The best managers are the ones who excel at each of Hart’s three requirements. Over the weekend, Larry Bowa was on MLB Network discussing the Rays. I must apologize at this point because mentioning Joe Maddon in a piece about managers is a cliché, akin to mentioning F. Scott Fitzgerald when discussing great American authors. Maddon’s mythology is rooted in reality—he is, almost undoubtedly, one of the best managers in the game. He strategizes well, as far as anyone can tell, and gets his players to buy in and embrace the goofiness, their roles, and the end goal. This was Bowa’s point during his segment: As a manager, your players must buy in to the system. No one will confuse Bowa for Earl Weaver, but it reminded me of this sentence in Weaver on Strategy: “No matter how convincing the stats are, no platoon arrangement’s going to work if the players can’t accept their roles.”
It also reminded me of Ron Washington and Dusty Baker. These two are oft-mocked for their clumsy in-game managing. They drive iconoclasts crazy with irrational moves: bunting at bad times, refusing to use their bullpen in a smart manner, and so on. Both are able to get the results necessary to keep their jobs. You could assume the Rangers and Reds are incompetent, leaving Washington and Baker’s employments as a symptom of systematic failure. But those are two of the best teams in the majors. If they know something about how to evaluate ballplayers, they probably know something about how to evaluate managers, too.
It’s enough to make you wonder how often we misinterpret managerial moves. When a manager plays the hot hand, is he doing so because he believes in the predictive power of a hot streak, or is he doing it because he knows his players believe in it? Alternatively, perhaps he thinks roles are phooey, but he also knows his relievers believe their preparation and rituals are the keys to their success.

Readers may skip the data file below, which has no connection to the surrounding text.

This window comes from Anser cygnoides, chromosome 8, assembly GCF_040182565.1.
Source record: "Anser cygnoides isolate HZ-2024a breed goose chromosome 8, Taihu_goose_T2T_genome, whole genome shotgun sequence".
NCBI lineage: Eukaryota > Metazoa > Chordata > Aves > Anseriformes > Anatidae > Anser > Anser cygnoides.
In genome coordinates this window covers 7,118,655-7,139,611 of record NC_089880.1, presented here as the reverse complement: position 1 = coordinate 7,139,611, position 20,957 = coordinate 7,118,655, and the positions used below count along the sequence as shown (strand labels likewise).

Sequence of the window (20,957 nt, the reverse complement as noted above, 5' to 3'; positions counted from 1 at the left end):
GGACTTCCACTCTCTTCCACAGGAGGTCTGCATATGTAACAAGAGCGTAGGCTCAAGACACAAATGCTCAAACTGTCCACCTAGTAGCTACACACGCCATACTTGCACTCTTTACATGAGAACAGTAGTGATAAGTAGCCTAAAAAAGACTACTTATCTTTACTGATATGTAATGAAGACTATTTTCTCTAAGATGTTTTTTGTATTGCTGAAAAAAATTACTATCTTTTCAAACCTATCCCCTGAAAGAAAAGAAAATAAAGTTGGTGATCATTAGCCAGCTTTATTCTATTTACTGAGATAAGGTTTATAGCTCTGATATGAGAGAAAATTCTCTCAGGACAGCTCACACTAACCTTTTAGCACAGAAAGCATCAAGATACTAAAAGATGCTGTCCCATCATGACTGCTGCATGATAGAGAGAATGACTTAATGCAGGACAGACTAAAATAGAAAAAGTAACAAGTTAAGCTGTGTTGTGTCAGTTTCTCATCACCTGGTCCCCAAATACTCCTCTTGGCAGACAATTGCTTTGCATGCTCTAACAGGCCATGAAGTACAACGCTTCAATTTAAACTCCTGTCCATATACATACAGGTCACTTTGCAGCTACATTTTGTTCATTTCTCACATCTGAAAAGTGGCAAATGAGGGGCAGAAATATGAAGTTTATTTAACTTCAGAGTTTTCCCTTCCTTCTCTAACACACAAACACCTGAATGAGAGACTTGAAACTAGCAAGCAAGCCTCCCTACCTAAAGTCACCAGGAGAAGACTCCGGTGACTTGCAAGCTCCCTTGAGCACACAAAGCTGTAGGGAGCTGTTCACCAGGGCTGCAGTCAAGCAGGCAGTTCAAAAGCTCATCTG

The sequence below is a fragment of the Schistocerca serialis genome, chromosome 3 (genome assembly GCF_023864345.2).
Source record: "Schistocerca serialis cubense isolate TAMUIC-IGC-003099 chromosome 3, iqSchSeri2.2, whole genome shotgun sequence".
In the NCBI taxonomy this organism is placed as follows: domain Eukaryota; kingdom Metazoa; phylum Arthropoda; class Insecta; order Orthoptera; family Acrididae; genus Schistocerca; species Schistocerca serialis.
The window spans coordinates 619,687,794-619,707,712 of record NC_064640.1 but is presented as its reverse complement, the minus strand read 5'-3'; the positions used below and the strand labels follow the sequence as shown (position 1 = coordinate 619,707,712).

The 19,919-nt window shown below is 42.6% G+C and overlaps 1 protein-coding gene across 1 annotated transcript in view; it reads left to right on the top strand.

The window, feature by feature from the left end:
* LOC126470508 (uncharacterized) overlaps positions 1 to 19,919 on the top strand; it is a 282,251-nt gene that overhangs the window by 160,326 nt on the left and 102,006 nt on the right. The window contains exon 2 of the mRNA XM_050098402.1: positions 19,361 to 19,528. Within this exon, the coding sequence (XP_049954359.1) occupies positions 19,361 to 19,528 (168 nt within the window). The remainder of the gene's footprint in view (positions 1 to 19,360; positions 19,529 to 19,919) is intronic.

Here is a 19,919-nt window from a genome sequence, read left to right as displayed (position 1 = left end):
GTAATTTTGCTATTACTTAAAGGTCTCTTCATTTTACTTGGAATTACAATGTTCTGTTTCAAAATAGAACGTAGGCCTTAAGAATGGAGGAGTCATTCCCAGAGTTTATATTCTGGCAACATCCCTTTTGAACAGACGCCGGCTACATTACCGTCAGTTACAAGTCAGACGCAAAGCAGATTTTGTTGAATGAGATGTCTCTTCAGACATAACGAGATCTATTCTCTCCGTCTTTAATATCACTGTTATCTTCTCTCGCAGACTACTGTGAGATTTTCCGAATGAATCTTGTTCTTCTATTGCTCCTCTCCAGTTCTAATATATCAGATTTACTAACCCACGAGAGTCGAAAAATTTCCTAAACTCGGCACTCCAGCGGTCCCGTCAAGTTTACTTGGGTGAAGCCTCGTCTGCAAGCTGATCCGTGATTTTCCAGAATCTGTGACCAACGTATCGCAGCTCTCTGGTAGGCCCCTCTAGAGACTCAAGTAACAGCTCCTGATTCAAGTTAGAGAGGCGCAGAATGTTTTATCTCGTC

A manager’s job is really about putting his players in positions to succeed. So often, we focus on the physical aspects. Using the right player, the right sub, the right pitcher, or running the right play. Doesn’t that responsibility extend beyond the playing field and being the body and into the mental and emotional aspects of being a ballplayer? Like with Nichols’ law of catcher defense, there’s an inherent danger in assuming some value exists if another brand of value is absent. Managers who make up for tactical failure with interpersonal savvy are difficult to identify, but we should still account for the probability of their existence.
We know how this Bobby Valentine saga will end. We knew it before he managed a game. Valentine might last through season’s end (perhaps for some sadistic reasons), but the ax will fall soon thereafter. Boston will then search for a manager with the skills Valentine lacked. Boston will look for a manager that can communicate with his players, front office, and media, that can nurture relationships and convince players to buy into the team ideology, that can keep his players focused on the on-the-field tasks throughout the course of the season. Essentially, when Boston replaces Valentine, it’ll probably be with someone who looks a lot like Terry Francona.
Special thanks to Sam Miller for research assistance.